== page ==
Thirteen RCTs were identified (686 participants, range 20 to 80). Sequence generation was unclear in nine studies. Two studies were single-blind, one was double-blind, one was observer blind and in other studies blinding was unclear. Three studies had incomplete outcome data. Allocation concealment, selective outcome reporting and other potential threats to validity were unclear in all studies. There were discrepancies between text and tables/figures; results here were reported in the tables/figures.
Nine of out of ten studies individually showed a significantly greater perioperative body temperature drop for room temperature fluid than for warmed fluid. There was significant heterogeneity (I2=87%), so the authors did not report the overall standardised mean difference.
Incidence of perioperative shivering was significantly higher in the room temperature fluid group versus the warmed fluid group (OR 5.13, 95% CI 2.59 to 10.19, I2=0%; five studies). Incidence of perioperative hypothermia was significantly higher in the room temperature fluid group versus the warmed fluid group (OR 20.01, 95% CI 2.03 to 197.08, I2=64%; three studies).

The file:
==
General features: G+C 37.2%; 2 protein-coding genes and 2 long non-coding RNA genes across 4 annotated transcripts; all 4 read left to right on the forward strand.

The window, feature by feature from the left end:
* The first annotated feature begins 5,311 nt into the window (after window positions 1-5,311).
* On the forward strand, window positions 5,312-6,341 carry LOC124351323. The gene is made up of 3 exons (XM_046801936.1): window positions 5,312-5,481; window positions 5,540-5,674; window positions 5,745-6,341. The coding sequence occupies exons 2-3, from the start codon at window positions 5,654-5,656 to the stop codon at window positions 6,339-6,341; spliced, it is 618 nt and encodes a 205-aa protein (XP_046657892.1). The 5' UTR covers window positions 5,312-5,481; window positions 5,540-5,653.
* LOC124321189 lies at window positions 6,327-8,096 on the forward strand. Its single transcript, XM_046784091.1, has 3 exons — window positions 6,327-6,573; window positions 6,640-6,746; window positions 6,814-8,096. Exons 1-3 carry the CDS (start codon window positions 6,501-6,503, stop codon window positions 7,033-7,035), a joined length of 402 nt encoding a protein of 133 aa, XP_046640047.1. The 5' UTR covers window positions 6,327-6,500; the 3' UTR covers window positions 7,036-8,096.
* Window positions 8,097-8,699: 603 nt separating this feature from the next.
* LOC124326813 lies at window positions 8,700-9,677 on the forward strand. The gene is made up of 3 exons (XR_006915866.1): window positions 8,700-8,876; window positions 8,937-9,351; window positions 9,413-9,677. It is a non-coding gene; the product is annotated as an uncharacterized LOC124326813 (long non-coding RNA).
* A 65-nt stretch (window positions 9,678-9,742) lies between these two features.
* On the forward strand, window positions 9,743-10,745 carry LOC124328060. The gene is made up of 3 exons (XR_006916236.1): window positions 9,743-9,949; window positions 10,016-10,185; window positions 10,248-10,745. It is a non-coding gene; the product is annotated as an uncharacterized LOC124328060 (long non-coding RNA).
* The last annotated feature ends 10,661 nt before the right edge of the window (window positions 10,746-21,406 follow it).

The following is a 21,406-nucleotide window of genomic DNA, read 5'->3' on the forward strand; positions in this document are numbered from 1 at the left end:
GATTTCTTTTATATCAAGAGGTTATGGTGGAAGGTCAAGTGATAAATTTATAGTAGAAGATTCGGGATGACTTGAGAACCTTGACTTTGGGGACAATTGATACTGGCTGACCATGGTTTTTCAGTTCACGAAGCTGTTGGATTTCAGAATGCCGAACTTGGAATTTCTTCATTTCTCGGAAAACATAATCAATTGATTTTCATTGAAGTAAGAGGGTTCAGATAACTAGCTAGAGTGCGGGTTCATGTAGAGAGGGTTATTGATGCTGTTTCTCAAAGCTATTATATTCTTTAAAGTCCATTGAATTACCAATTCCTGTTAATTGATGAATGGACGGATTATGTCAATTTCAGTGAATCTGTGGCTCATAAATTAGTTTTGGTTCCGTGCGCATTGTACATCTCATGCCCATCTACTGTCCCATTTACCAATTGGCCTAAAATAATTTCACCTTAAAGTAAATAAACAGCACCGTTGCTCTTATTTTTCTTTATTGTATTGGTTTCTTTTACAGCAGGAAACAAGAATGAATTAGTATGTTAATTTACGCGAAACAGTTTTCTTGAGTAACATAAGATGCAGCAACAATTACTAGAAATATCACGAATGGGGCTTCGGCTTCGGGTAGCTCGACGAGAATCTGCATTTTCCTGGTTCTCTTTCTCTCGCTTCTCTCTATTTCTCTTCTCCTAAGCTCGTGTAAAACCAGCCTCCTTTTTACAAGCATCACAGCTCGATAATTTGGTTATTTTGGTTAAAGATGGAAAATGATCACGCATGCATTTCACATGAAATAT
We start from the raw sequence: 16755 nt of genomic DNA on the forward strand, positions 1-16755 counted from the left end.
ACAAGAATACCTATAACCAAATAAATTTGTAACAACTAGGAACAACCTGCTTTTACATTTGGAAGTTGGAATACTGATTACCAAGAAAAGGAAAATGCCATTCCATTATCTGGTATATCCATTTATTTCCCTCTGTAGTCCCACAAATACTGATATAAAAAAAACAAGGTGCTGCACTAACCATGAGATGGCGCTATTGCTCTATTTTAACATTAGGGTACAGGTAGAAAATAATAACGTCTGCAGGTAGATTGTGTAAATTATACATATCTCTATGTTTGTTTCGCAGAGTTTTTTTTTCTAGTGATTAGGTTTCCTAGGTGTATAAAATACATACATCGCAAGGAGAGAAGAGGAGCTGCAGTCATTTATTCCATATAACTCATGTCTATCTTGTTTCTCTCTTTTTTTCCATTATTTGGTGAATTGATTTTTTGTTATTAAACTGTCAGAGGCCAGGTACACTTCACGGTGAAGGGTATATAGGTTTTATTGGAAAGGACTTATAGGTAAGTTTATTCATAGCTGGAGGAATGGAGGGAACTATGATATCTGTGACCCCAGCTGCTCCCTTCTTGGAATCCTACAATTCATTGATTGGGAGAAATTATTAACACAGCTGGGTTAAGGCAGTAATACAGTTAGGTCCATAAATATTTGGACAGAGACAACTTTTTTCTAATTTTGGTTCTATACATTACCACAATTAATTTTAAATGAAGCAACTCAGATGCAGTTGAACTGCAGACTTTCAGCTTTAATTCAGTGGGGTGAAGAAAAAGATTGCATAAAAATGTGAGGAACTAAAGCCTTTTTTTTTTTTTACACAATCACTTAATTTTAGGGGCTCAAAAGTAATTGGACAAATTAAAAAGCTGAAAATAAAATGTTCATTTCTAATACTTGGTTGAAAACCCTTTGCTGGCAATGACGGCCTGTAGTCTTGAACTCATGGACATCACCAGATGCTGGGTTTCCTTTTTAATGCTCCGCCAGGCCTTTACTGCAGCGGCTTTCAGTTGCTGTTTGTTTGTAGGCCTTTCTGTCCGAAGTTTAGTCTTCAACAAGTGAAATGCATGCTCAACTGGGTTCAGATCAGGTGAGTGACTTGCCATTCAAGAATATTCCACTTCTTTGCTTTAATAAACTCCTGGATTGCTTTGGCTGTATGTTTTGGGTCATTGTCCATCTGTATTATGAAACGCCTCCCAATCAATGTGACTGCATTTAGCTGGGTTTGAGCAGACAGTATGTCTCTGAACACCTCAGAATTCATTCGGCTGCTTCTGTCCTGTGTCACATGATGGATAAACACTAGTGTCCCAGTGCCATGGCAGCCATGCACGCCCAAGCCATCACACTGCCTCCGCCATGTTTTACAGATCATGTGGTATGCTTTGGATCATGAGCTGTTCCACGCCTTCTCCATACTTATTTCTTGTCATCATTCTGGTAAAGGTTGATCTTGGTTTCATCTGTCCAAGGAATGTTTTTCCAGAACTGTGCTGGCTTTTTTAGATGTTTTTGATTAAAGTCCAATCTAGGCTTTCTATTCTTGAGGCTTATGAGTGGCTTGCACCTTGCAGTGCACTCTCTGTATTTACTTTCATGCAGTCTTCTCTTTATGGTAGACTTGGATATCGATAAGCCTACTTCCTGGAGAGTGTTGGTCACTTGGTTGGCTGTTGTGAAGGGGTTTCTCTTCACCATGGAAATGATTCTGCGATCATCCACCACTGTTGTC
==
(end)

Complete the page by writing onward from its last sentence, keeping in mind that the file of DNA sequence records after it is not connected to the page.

There was significantly lower intraoperative blood loss in the warmed fluid group versus the room temperature group (WMD 15.54mL, 95% CI 6.67 to 24.41, I2=0%; three studies).
One study measured the time taken to regain baseline temperature and found a significant benefit for the warmed fluid group when temperature was measured rectally (p=0.04). The effect was not significant when measured orally (p=0.07).
None of the studies reported significant negative side effects. A sensitivity analysis was reported. The authors recorded which other outcomes were reported in the studies, but did not provide relevant data.